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Bears GM Jerry Angelo ‘likes’ this NFL Draft approach

Bears’ general manager Jerry Angelo frequently quotes personnel men he’s learned from in the past, including former Raiders and Packers talent guru Ron Wolf, who he believes is deserving of induction into the Pro Football Hall of Fame. The lesson he and player personnel director Tim Ruskell are focusing on as the 2011 draft approaches is from another NFL legend, Bill Parcells.

“Parcells made the statement a long time ago when I was with New York,” Angelo said during a pre-draft press conference at Halas Hall on Thursday. “He said, ‘You know what I like about this draft, Jerry? Every guy that we drafted, we like. You guys like him and we like him.’

“That kind of stuck with me. That’s very important because for the player to be successful, he’s got to have a feel-good from everybody. It can’t just be from the scouts or one coach or the averages are working against you.”

Angelo has sent his scouts home for a few days before they return for the NFL Draft on April 28-30. The team’s position-by-position draft board is set. When the draft begins, the goal is to find four future starters, same as in any other year. Angelo believes the odds of landing four starters increases if everyone agrees on the players chosen, which isn’t always the case in NFL draft rooms.

For that reason, the communication between the coaching-and-scouting staffs is essential for a successful draft, which is why Ruskell and other Bears scouts have spent a lot of time with assistant coaches such as offensive line coach Mike Tice and defensive coordinator Rod Marinelli to learn what player traits are most important to them. Tice and offensive coordinator Mike Martz, for example, want to build a “wall” in front of the quarterback and therefore favor bigger linemen, which wasn’t necessarily the case under former offensive coordinator Ron Turner and offensive line coach Harry Hiestand.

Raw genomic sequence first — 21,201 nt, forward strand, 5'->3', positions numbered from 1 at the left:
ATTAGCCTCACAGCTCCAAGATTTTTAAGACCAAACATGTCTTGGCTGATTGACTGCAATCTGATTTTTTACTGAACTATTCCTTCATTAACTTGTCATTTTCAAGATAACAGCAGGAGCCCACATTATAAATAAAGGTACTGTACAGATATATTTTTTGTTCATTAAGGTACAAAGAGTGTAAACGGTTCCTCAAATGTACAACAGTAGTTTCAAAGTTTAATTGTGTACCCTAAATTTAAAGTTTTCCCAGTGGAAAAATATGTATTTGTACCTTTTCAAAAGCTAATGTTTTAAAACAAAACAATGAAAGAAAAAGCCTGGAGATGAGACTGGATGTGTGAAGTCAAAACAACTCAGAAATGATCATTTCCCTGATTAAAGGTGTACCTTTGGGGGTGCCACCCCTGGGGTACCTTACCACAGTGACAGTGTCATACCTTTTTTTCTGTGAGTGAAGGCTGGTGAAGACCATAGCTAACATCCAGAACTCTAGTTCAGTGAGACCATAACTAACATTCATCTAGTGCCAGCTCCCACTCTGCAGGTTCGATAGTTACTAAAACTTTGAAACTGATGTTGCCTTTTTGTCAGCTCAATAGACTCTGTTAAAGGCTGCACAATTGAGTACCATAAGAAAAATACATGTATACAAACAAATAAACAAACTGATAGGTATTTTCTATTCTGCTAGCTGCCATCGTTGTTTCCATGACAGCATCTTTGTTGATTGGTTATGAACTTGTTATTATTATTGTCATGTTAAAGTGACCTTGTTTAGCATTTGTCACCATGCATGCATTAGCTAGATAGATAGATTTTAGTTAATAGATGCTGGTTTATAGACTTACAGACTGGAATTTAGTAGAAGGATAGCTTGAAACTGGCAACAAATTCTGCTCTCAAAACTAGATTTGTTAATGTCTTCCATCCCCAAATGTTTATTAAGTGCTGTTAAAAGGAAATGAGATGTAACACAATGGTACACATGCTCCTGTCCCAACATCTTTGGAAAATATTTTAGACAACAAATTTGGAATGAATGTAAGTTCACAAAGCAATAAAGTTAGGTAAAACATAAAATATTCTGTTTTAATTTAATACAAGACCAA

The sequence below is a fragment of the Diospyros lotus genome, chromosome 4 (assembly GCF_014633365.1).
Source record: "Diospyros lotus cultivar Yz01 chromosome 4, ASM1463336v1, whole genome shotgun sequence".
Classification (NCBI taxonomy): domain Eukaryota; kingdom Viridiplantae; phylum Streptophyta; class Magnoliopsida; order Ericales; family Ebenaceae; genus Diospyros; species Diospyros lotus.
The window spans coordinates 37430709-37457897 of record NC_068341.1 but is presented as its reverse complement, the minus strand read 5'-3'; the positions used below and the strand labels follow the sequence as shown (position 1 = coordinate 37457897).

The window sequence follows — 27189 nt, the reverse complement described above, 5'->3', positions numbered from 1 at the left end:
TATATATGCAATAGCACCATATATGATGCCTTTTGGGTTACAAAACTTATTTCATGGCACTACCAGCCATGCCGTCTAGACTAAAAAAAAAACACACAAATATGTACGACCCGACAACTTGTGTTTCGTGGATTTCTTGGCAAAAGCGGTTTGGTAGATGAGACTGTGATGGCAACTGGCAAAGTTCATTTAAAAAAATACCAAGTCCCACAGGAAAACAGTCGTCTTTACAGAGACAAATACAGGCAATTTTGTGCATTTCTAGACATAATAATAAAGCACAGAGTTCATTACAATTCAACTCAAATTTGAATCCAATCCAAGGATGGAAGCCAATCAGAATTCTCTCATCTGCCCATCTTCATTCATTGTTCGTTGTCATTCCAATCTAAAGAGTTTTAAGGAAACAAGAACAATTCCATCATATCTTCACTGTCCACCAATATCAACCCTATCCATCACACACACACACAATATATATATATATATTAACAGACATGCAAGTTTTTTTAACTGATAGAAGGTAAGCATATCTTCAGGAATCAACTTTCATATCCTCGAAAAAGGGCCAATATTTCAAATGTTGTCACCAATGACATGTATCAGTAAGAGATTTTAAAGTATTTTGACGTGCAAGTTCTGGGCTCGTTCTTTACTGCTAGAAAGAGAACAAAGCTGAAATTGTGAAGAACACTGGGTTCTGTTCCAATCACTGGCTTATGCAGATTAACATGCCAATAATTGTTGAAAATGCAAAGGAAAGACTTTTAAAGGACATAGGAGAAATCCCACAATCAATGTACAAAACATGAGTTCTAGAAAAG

Marinelli, on the other hand, isn’t opposed to working with lineman other teams may consider too small.

“We really feel like we got on the same page in terms of what they were looking for, so when we went out as scouts, we were able to nail it,” Ruskell said of the days when he, Angelo and Marinelli had similar roles with the Tampa Bay Buccaneers. “We were looking at players that the rest of the league really didn’t, that wasn’t their No. 1 choice.”

Making sure scouts and assistants are on the same page doesn’t mean there’s no room for disagreements, which Angelo considers healthy.

“We had a sign in the draft room for all of us to look at,” Angelo said. “It said, ‘If everybody’s thinking alike, there’s not much thinking going on.’

“The goal isn’t to get people to patronize your thinking. The goal is to stimulate your thinking, get honest opinions, independent thinking, but obviously based on research. We’re not poll takers. We feel good about that. And we’ve been together a long time. I think the commonality with [coach] Lovie [Smith] and, as Tim said, with Rod, helps.”

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